Couldn’t agree more Ben and I’m seeing this with my own portfolio. The snowball is happening, albeit slowly, but this provides confidence even with a very unstable O&G sector that I’m doing the right thing.

    I’m curious if you reinvest dividends and/or distributions yourself? How does such an article you wrote align with your own investing objectives and plan?

    Mark

    • Ben

      Yes, we’re on the same page. I reinvest all dividends and find that most fund firms not allow the automatic reinvestment which is even better. People underestimate how important this is over time.

  • Gregory

    Jeremy Siegel agrees.

    • Ben

      Great stats in his Long-Term Investor book on this.

  • As there is an allure in the construction and management of a large portfolio of individual stocks, during the accumulation phase, the total return of large / mega cap dividend growth universe may not provide the best terminal asset growth into retirement. My research has shown that ( via Fama and French / DFA ) during the accumulation phase, one can use / establish a core position in small cap value and produce the highest alpha premium historically, vs. all other stock universes (with the exception of “emerging” small cap value ). And with the advent of low expense small cap value ETFs, gaining exposure has been simplified. Where once, Dimensional Fund Advisor’s small cap value was the flagship small cap value product, there are others that have produced similar results. This choice alleviates the need for monitoring and managing a large individual position portfolio for dividend cuts, freezes, rebalancing events, etc.

    https://docs.google.com/document/d/1kToqLWLISRk4n4YnSzv1hT5kBN54l5CvhwGgDwJKPJI/edit?usp=sharing

    Further considerations are retirement “glide path” scenarios and the prospect of cognitive decline. Studies conducted by Kitces and Phau maintain that an increasing allocation of stocks into the retirement phase is advantageous in extending asset longevity. Selling off the “bond” holdings first and then equity holdings has shown to be a workable sequence. Utilizing some small cap value would seem to provide a benefit towards this end.
    As retirees age, the process of managing a large portfolio of individual stocks becomes more difficult. In most situations, one spouse but not both, has this expertise and, in the event of rapid health decline, the process becomes more complex when beneficiaries become involved. Utilizing ETFs that represent dividend growth methodologies and income stream production can alleviate these scenarios.

    • Ben

      Right, I think you would have to let market forces dictate where and when you take your income from depending on the performance of the different assets.

  • MG

    Ben, thanks for this excellent article. I live off of my dividends from a portfolio of 55% Total Stock Market ETF, 10% REITs, and 35% fixed income distributions, so I find this stability in dividends information very re-assuring. I knew dividend volatility was less than market cap volatility, but I did not know that it was as dramatic a difference as Shiller’s data shows. Great information!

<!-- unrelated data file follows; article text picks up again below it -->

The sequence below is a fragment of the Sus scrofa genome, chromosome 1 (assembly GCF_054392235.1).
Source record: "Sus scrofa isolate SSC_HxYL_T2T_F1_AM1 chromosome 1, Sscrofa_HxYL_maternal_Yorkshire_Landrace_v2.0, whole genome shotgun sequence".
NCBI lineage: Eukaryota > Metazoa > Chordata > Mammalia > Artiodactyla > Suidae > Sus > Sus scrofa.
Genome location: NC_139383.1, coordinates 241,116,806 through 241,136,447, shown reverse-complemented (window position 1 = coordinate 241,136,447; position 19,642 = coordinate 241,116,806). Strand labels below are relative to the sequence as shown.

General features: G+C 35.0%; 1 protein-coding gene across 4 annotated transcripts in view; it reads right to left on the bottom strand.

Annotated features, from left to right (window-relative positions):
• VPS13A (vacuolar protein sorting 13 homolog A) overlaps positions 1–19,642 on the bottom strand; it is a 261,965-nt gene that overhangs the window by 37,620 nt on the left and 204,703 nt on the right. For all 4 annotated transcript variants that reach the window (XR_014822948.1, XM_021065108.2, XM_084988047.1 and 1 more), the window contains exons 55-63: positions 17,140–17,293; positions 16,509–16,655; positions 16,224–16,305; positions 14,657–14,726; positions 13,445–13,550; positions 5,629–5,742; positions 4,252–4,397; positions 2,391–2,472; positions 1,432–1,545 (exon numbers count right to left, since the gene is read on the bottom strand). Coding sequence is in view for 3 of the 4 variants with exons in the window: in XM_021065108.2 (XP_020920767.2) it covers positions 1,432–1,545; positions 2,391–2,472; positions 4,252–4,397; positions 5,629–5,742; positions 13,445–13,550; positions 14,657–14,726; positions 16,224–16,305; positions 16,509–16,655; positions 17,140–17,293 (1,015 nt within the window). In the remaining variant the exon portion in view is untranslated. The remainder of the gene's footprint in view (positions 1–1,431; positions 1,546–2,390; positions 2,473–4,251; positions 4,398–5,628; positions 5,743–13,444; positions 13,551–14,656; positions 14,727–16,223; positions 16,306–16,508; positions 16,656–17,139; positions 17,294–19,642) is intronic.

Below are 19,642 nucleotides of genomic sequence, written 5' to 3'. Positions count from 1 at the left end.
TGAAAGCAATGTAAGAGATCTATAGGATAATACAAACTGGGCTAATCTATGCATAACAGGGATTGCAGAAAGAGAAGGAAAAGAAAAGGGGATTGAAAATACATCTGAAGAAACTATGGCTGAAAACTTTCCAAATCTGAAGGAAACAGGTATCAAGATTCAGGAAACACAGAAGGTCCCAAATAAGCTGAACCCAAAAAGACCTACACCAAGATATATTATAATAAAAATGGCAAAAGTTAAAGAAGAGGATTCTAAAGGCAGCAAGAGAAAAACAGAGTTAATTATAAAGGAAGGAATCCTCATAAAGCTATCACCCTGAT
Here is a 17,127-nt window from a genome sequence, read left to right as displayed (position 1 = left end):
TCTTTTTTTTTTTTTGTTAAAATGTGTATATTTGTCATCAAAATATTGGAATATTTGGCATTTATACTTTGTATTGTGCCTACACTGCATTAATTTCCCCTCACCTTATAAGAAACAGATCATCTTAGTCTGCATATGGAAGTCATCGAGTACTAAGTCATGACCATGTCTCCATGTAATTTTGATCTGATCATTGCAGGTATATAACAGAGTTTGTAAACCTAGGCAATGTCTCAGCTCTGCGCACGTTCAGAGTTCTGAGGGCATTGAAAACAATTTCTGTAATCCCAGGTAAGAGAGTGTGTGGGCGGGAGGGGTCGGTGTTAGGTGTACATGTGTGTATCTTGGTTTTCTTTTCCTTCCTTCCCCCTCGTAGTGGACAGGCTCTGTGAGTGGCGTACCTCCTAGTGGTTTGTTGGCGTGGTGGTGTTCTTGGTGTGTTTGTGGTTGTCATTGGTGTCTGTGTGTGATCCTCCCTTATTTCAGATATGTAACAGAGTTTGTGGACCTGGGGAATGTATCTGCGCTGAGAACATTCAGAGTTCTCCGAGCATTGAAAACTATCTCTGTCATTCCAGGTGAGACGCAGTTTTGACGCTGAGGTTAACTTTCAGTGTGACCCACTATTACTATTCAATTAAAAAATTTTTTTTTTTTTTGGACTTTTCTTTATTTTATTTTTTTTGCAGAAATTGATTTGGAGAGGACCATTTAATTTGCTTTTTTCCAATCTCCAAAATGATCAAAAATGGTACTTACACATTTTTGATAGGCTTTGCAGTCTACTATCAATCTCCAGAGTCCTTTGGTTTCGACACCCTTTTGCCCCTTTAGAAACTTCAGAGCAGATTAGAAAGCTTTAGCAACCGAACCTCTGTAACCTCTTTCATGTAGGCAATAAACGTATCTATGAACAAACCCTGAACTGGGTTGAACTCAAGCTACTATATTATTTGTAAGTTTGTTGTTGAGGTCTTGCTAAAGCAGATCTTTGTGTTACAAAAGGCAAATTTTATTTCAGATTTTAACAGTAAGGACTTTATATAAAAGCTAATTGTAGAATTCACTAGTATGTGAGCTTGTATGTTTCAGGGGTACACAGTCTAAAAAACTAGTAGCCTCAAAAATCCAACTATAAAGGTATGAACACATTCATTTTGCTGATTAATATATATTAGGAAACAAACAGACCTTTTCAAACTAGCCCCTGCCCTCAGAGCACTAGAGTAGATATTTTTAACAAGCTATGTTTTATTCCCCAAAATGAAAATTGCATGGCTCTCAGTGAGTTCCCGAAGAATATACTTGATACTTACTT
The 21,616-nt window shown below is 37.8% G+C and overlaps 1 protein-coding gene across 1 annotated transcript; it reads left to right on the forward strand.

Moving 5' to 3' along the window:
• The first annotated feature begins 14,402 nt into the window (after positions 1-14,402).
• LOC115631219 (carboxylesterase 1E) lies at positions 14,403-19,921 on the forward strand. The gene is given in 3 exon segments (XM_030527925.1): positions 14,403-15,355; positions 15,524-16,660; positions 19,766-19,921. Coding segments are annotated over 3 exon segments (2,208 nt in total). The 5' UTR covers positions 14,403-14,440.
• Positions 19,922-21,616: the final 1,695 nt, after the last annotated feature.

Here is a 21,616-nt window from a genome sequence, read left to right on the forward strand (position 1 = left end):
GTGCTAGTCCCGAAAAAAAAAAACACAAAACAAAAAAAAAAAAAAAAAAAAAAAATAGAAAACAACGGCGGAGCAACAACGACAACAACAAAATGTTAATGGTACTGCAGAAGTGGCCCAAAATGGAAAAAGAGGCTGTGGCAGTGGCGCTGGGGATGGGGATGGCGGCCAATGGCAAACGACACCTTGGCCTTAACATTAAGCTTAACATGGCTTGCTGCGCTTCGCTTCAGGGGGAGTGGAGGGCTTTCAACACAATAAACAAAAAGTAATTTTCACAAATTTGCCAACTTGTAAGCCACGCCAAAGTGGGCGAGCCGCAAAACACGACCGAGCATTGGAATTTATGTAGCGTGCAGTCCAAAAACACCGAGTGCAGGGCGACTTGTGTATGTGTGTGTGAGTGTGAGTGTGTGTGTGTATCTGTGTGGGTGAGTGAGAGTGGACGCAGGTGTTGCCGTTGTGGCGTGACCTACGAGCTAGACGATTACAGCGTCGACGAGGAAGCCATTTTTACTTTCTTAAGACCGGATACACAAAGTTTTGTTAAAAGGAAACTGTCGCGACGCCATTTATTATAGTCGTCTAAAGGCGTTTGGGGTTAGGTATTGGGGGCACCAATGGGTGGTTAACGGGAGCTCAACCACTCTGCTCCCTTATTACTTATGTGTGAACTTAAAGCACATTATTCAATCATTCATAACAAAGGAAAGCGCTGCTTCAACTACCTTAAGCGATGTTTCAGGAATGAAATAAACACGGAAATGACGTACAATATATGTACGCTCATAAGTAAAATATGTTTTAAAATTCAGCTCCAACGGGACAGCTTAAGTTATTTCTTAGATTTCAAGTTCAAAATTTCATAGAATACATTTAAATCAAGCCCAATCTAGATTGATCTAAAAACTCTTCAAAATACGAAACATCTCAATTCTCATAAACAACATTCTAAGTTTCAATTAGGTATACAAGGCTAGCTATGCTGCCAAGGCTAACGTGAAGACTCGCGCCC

• Ben

      That great. REITs provide a nice boost too.

  • cannew

    This article confirms, at least for me, that investing for Income, not the size of the pile is the road to a successful retirement. I also live off my dividends (plus cppoas) from a 100% DG portfolio (no etf’s, bonds, preferreds, or mutuals). By concentrating on a select group of DG stocks the numbers should be even better than the entire dividend stocks.

    • Ben

      I still think you need to account for total return, but it really depends on what your needs are and what allows you to sleep soundly at night.

    • Grant

      Cannew, not that I have anything against DGI, if that’s a strategy you are comfortable with, but I think a total return approach will give you a “bigger pile” from which to draw a higher income in retirement (dividends and home made dividends), than the less diversified, and therefore riskier, approach of selecting a portfolio of only dividend paying stocks.

  • Jarrett Płonka

    Am in the middle of reading “The Intelligent Investor” for the first time and Graham certainly emphasizes the importance of dividends / dividend growth not only to beat inflation, but also as a fundamental component of total returns (especially after reinvestment). Very interesting to see that point reframed in the way you’ve done here!

    • Ben

      Thanks. One of the first books I ever read on investing. Obviously some of it was dated but much has held up pretty well if memory serves.

      • Jarrett Płonka

        Agreed. The edition I have contains commentary by Jason Zweig from 2003, applying Graham’s lessons to the late 90s bubble and (without knowing it) portending issues from 2007-08 and even whatever it is the current market is doing.

  • Another way to view your phrase: “Although stock prices themselves are quite volatile, the cash flows companies collectively pay out to investors don’t really fluctuate as much as one would think.”… is to look at increasing dividends of a stock portfolio charted against portfolio value.

    Have a look at the image I attached. The blue line is a sample portfolio I’ve been tracking (nothing more than a modified version of my wife’s IRA)… the blue line ups-and-downs shows how erratic performance is. This causes regular people to check out and stop investing.

    The red line (perhaps a bad choice of colors) is up and to the right. That’s fun, motivating, and satisfying. That’s the income the portfolio generates. Over roughly 3 1/2 years, that income raise has been >59%. The portfolio value goes up (as high as ~$89K) and down (as low as $57K, though probably better to judge how low it’s come off a high) over time.

    It’s a lot easier for a regular person to invest when they can see a chart that goes up and to the right.

    I have a couple of posts about this: One with stats on how long the market spends with “a pullback”: http://elephantspaycheck.com/core-principles/the-discomfort-of-investing/

    And another discussing how to value these raises when monitoring your portfolio as a small investor: http://elephantspaycheck.com/blueprintbasics/the-single-most-ignored-metric-by-investors/

    I hope readers find this helpful.

    db

    • Ben

      Good stuff. thanks for sharing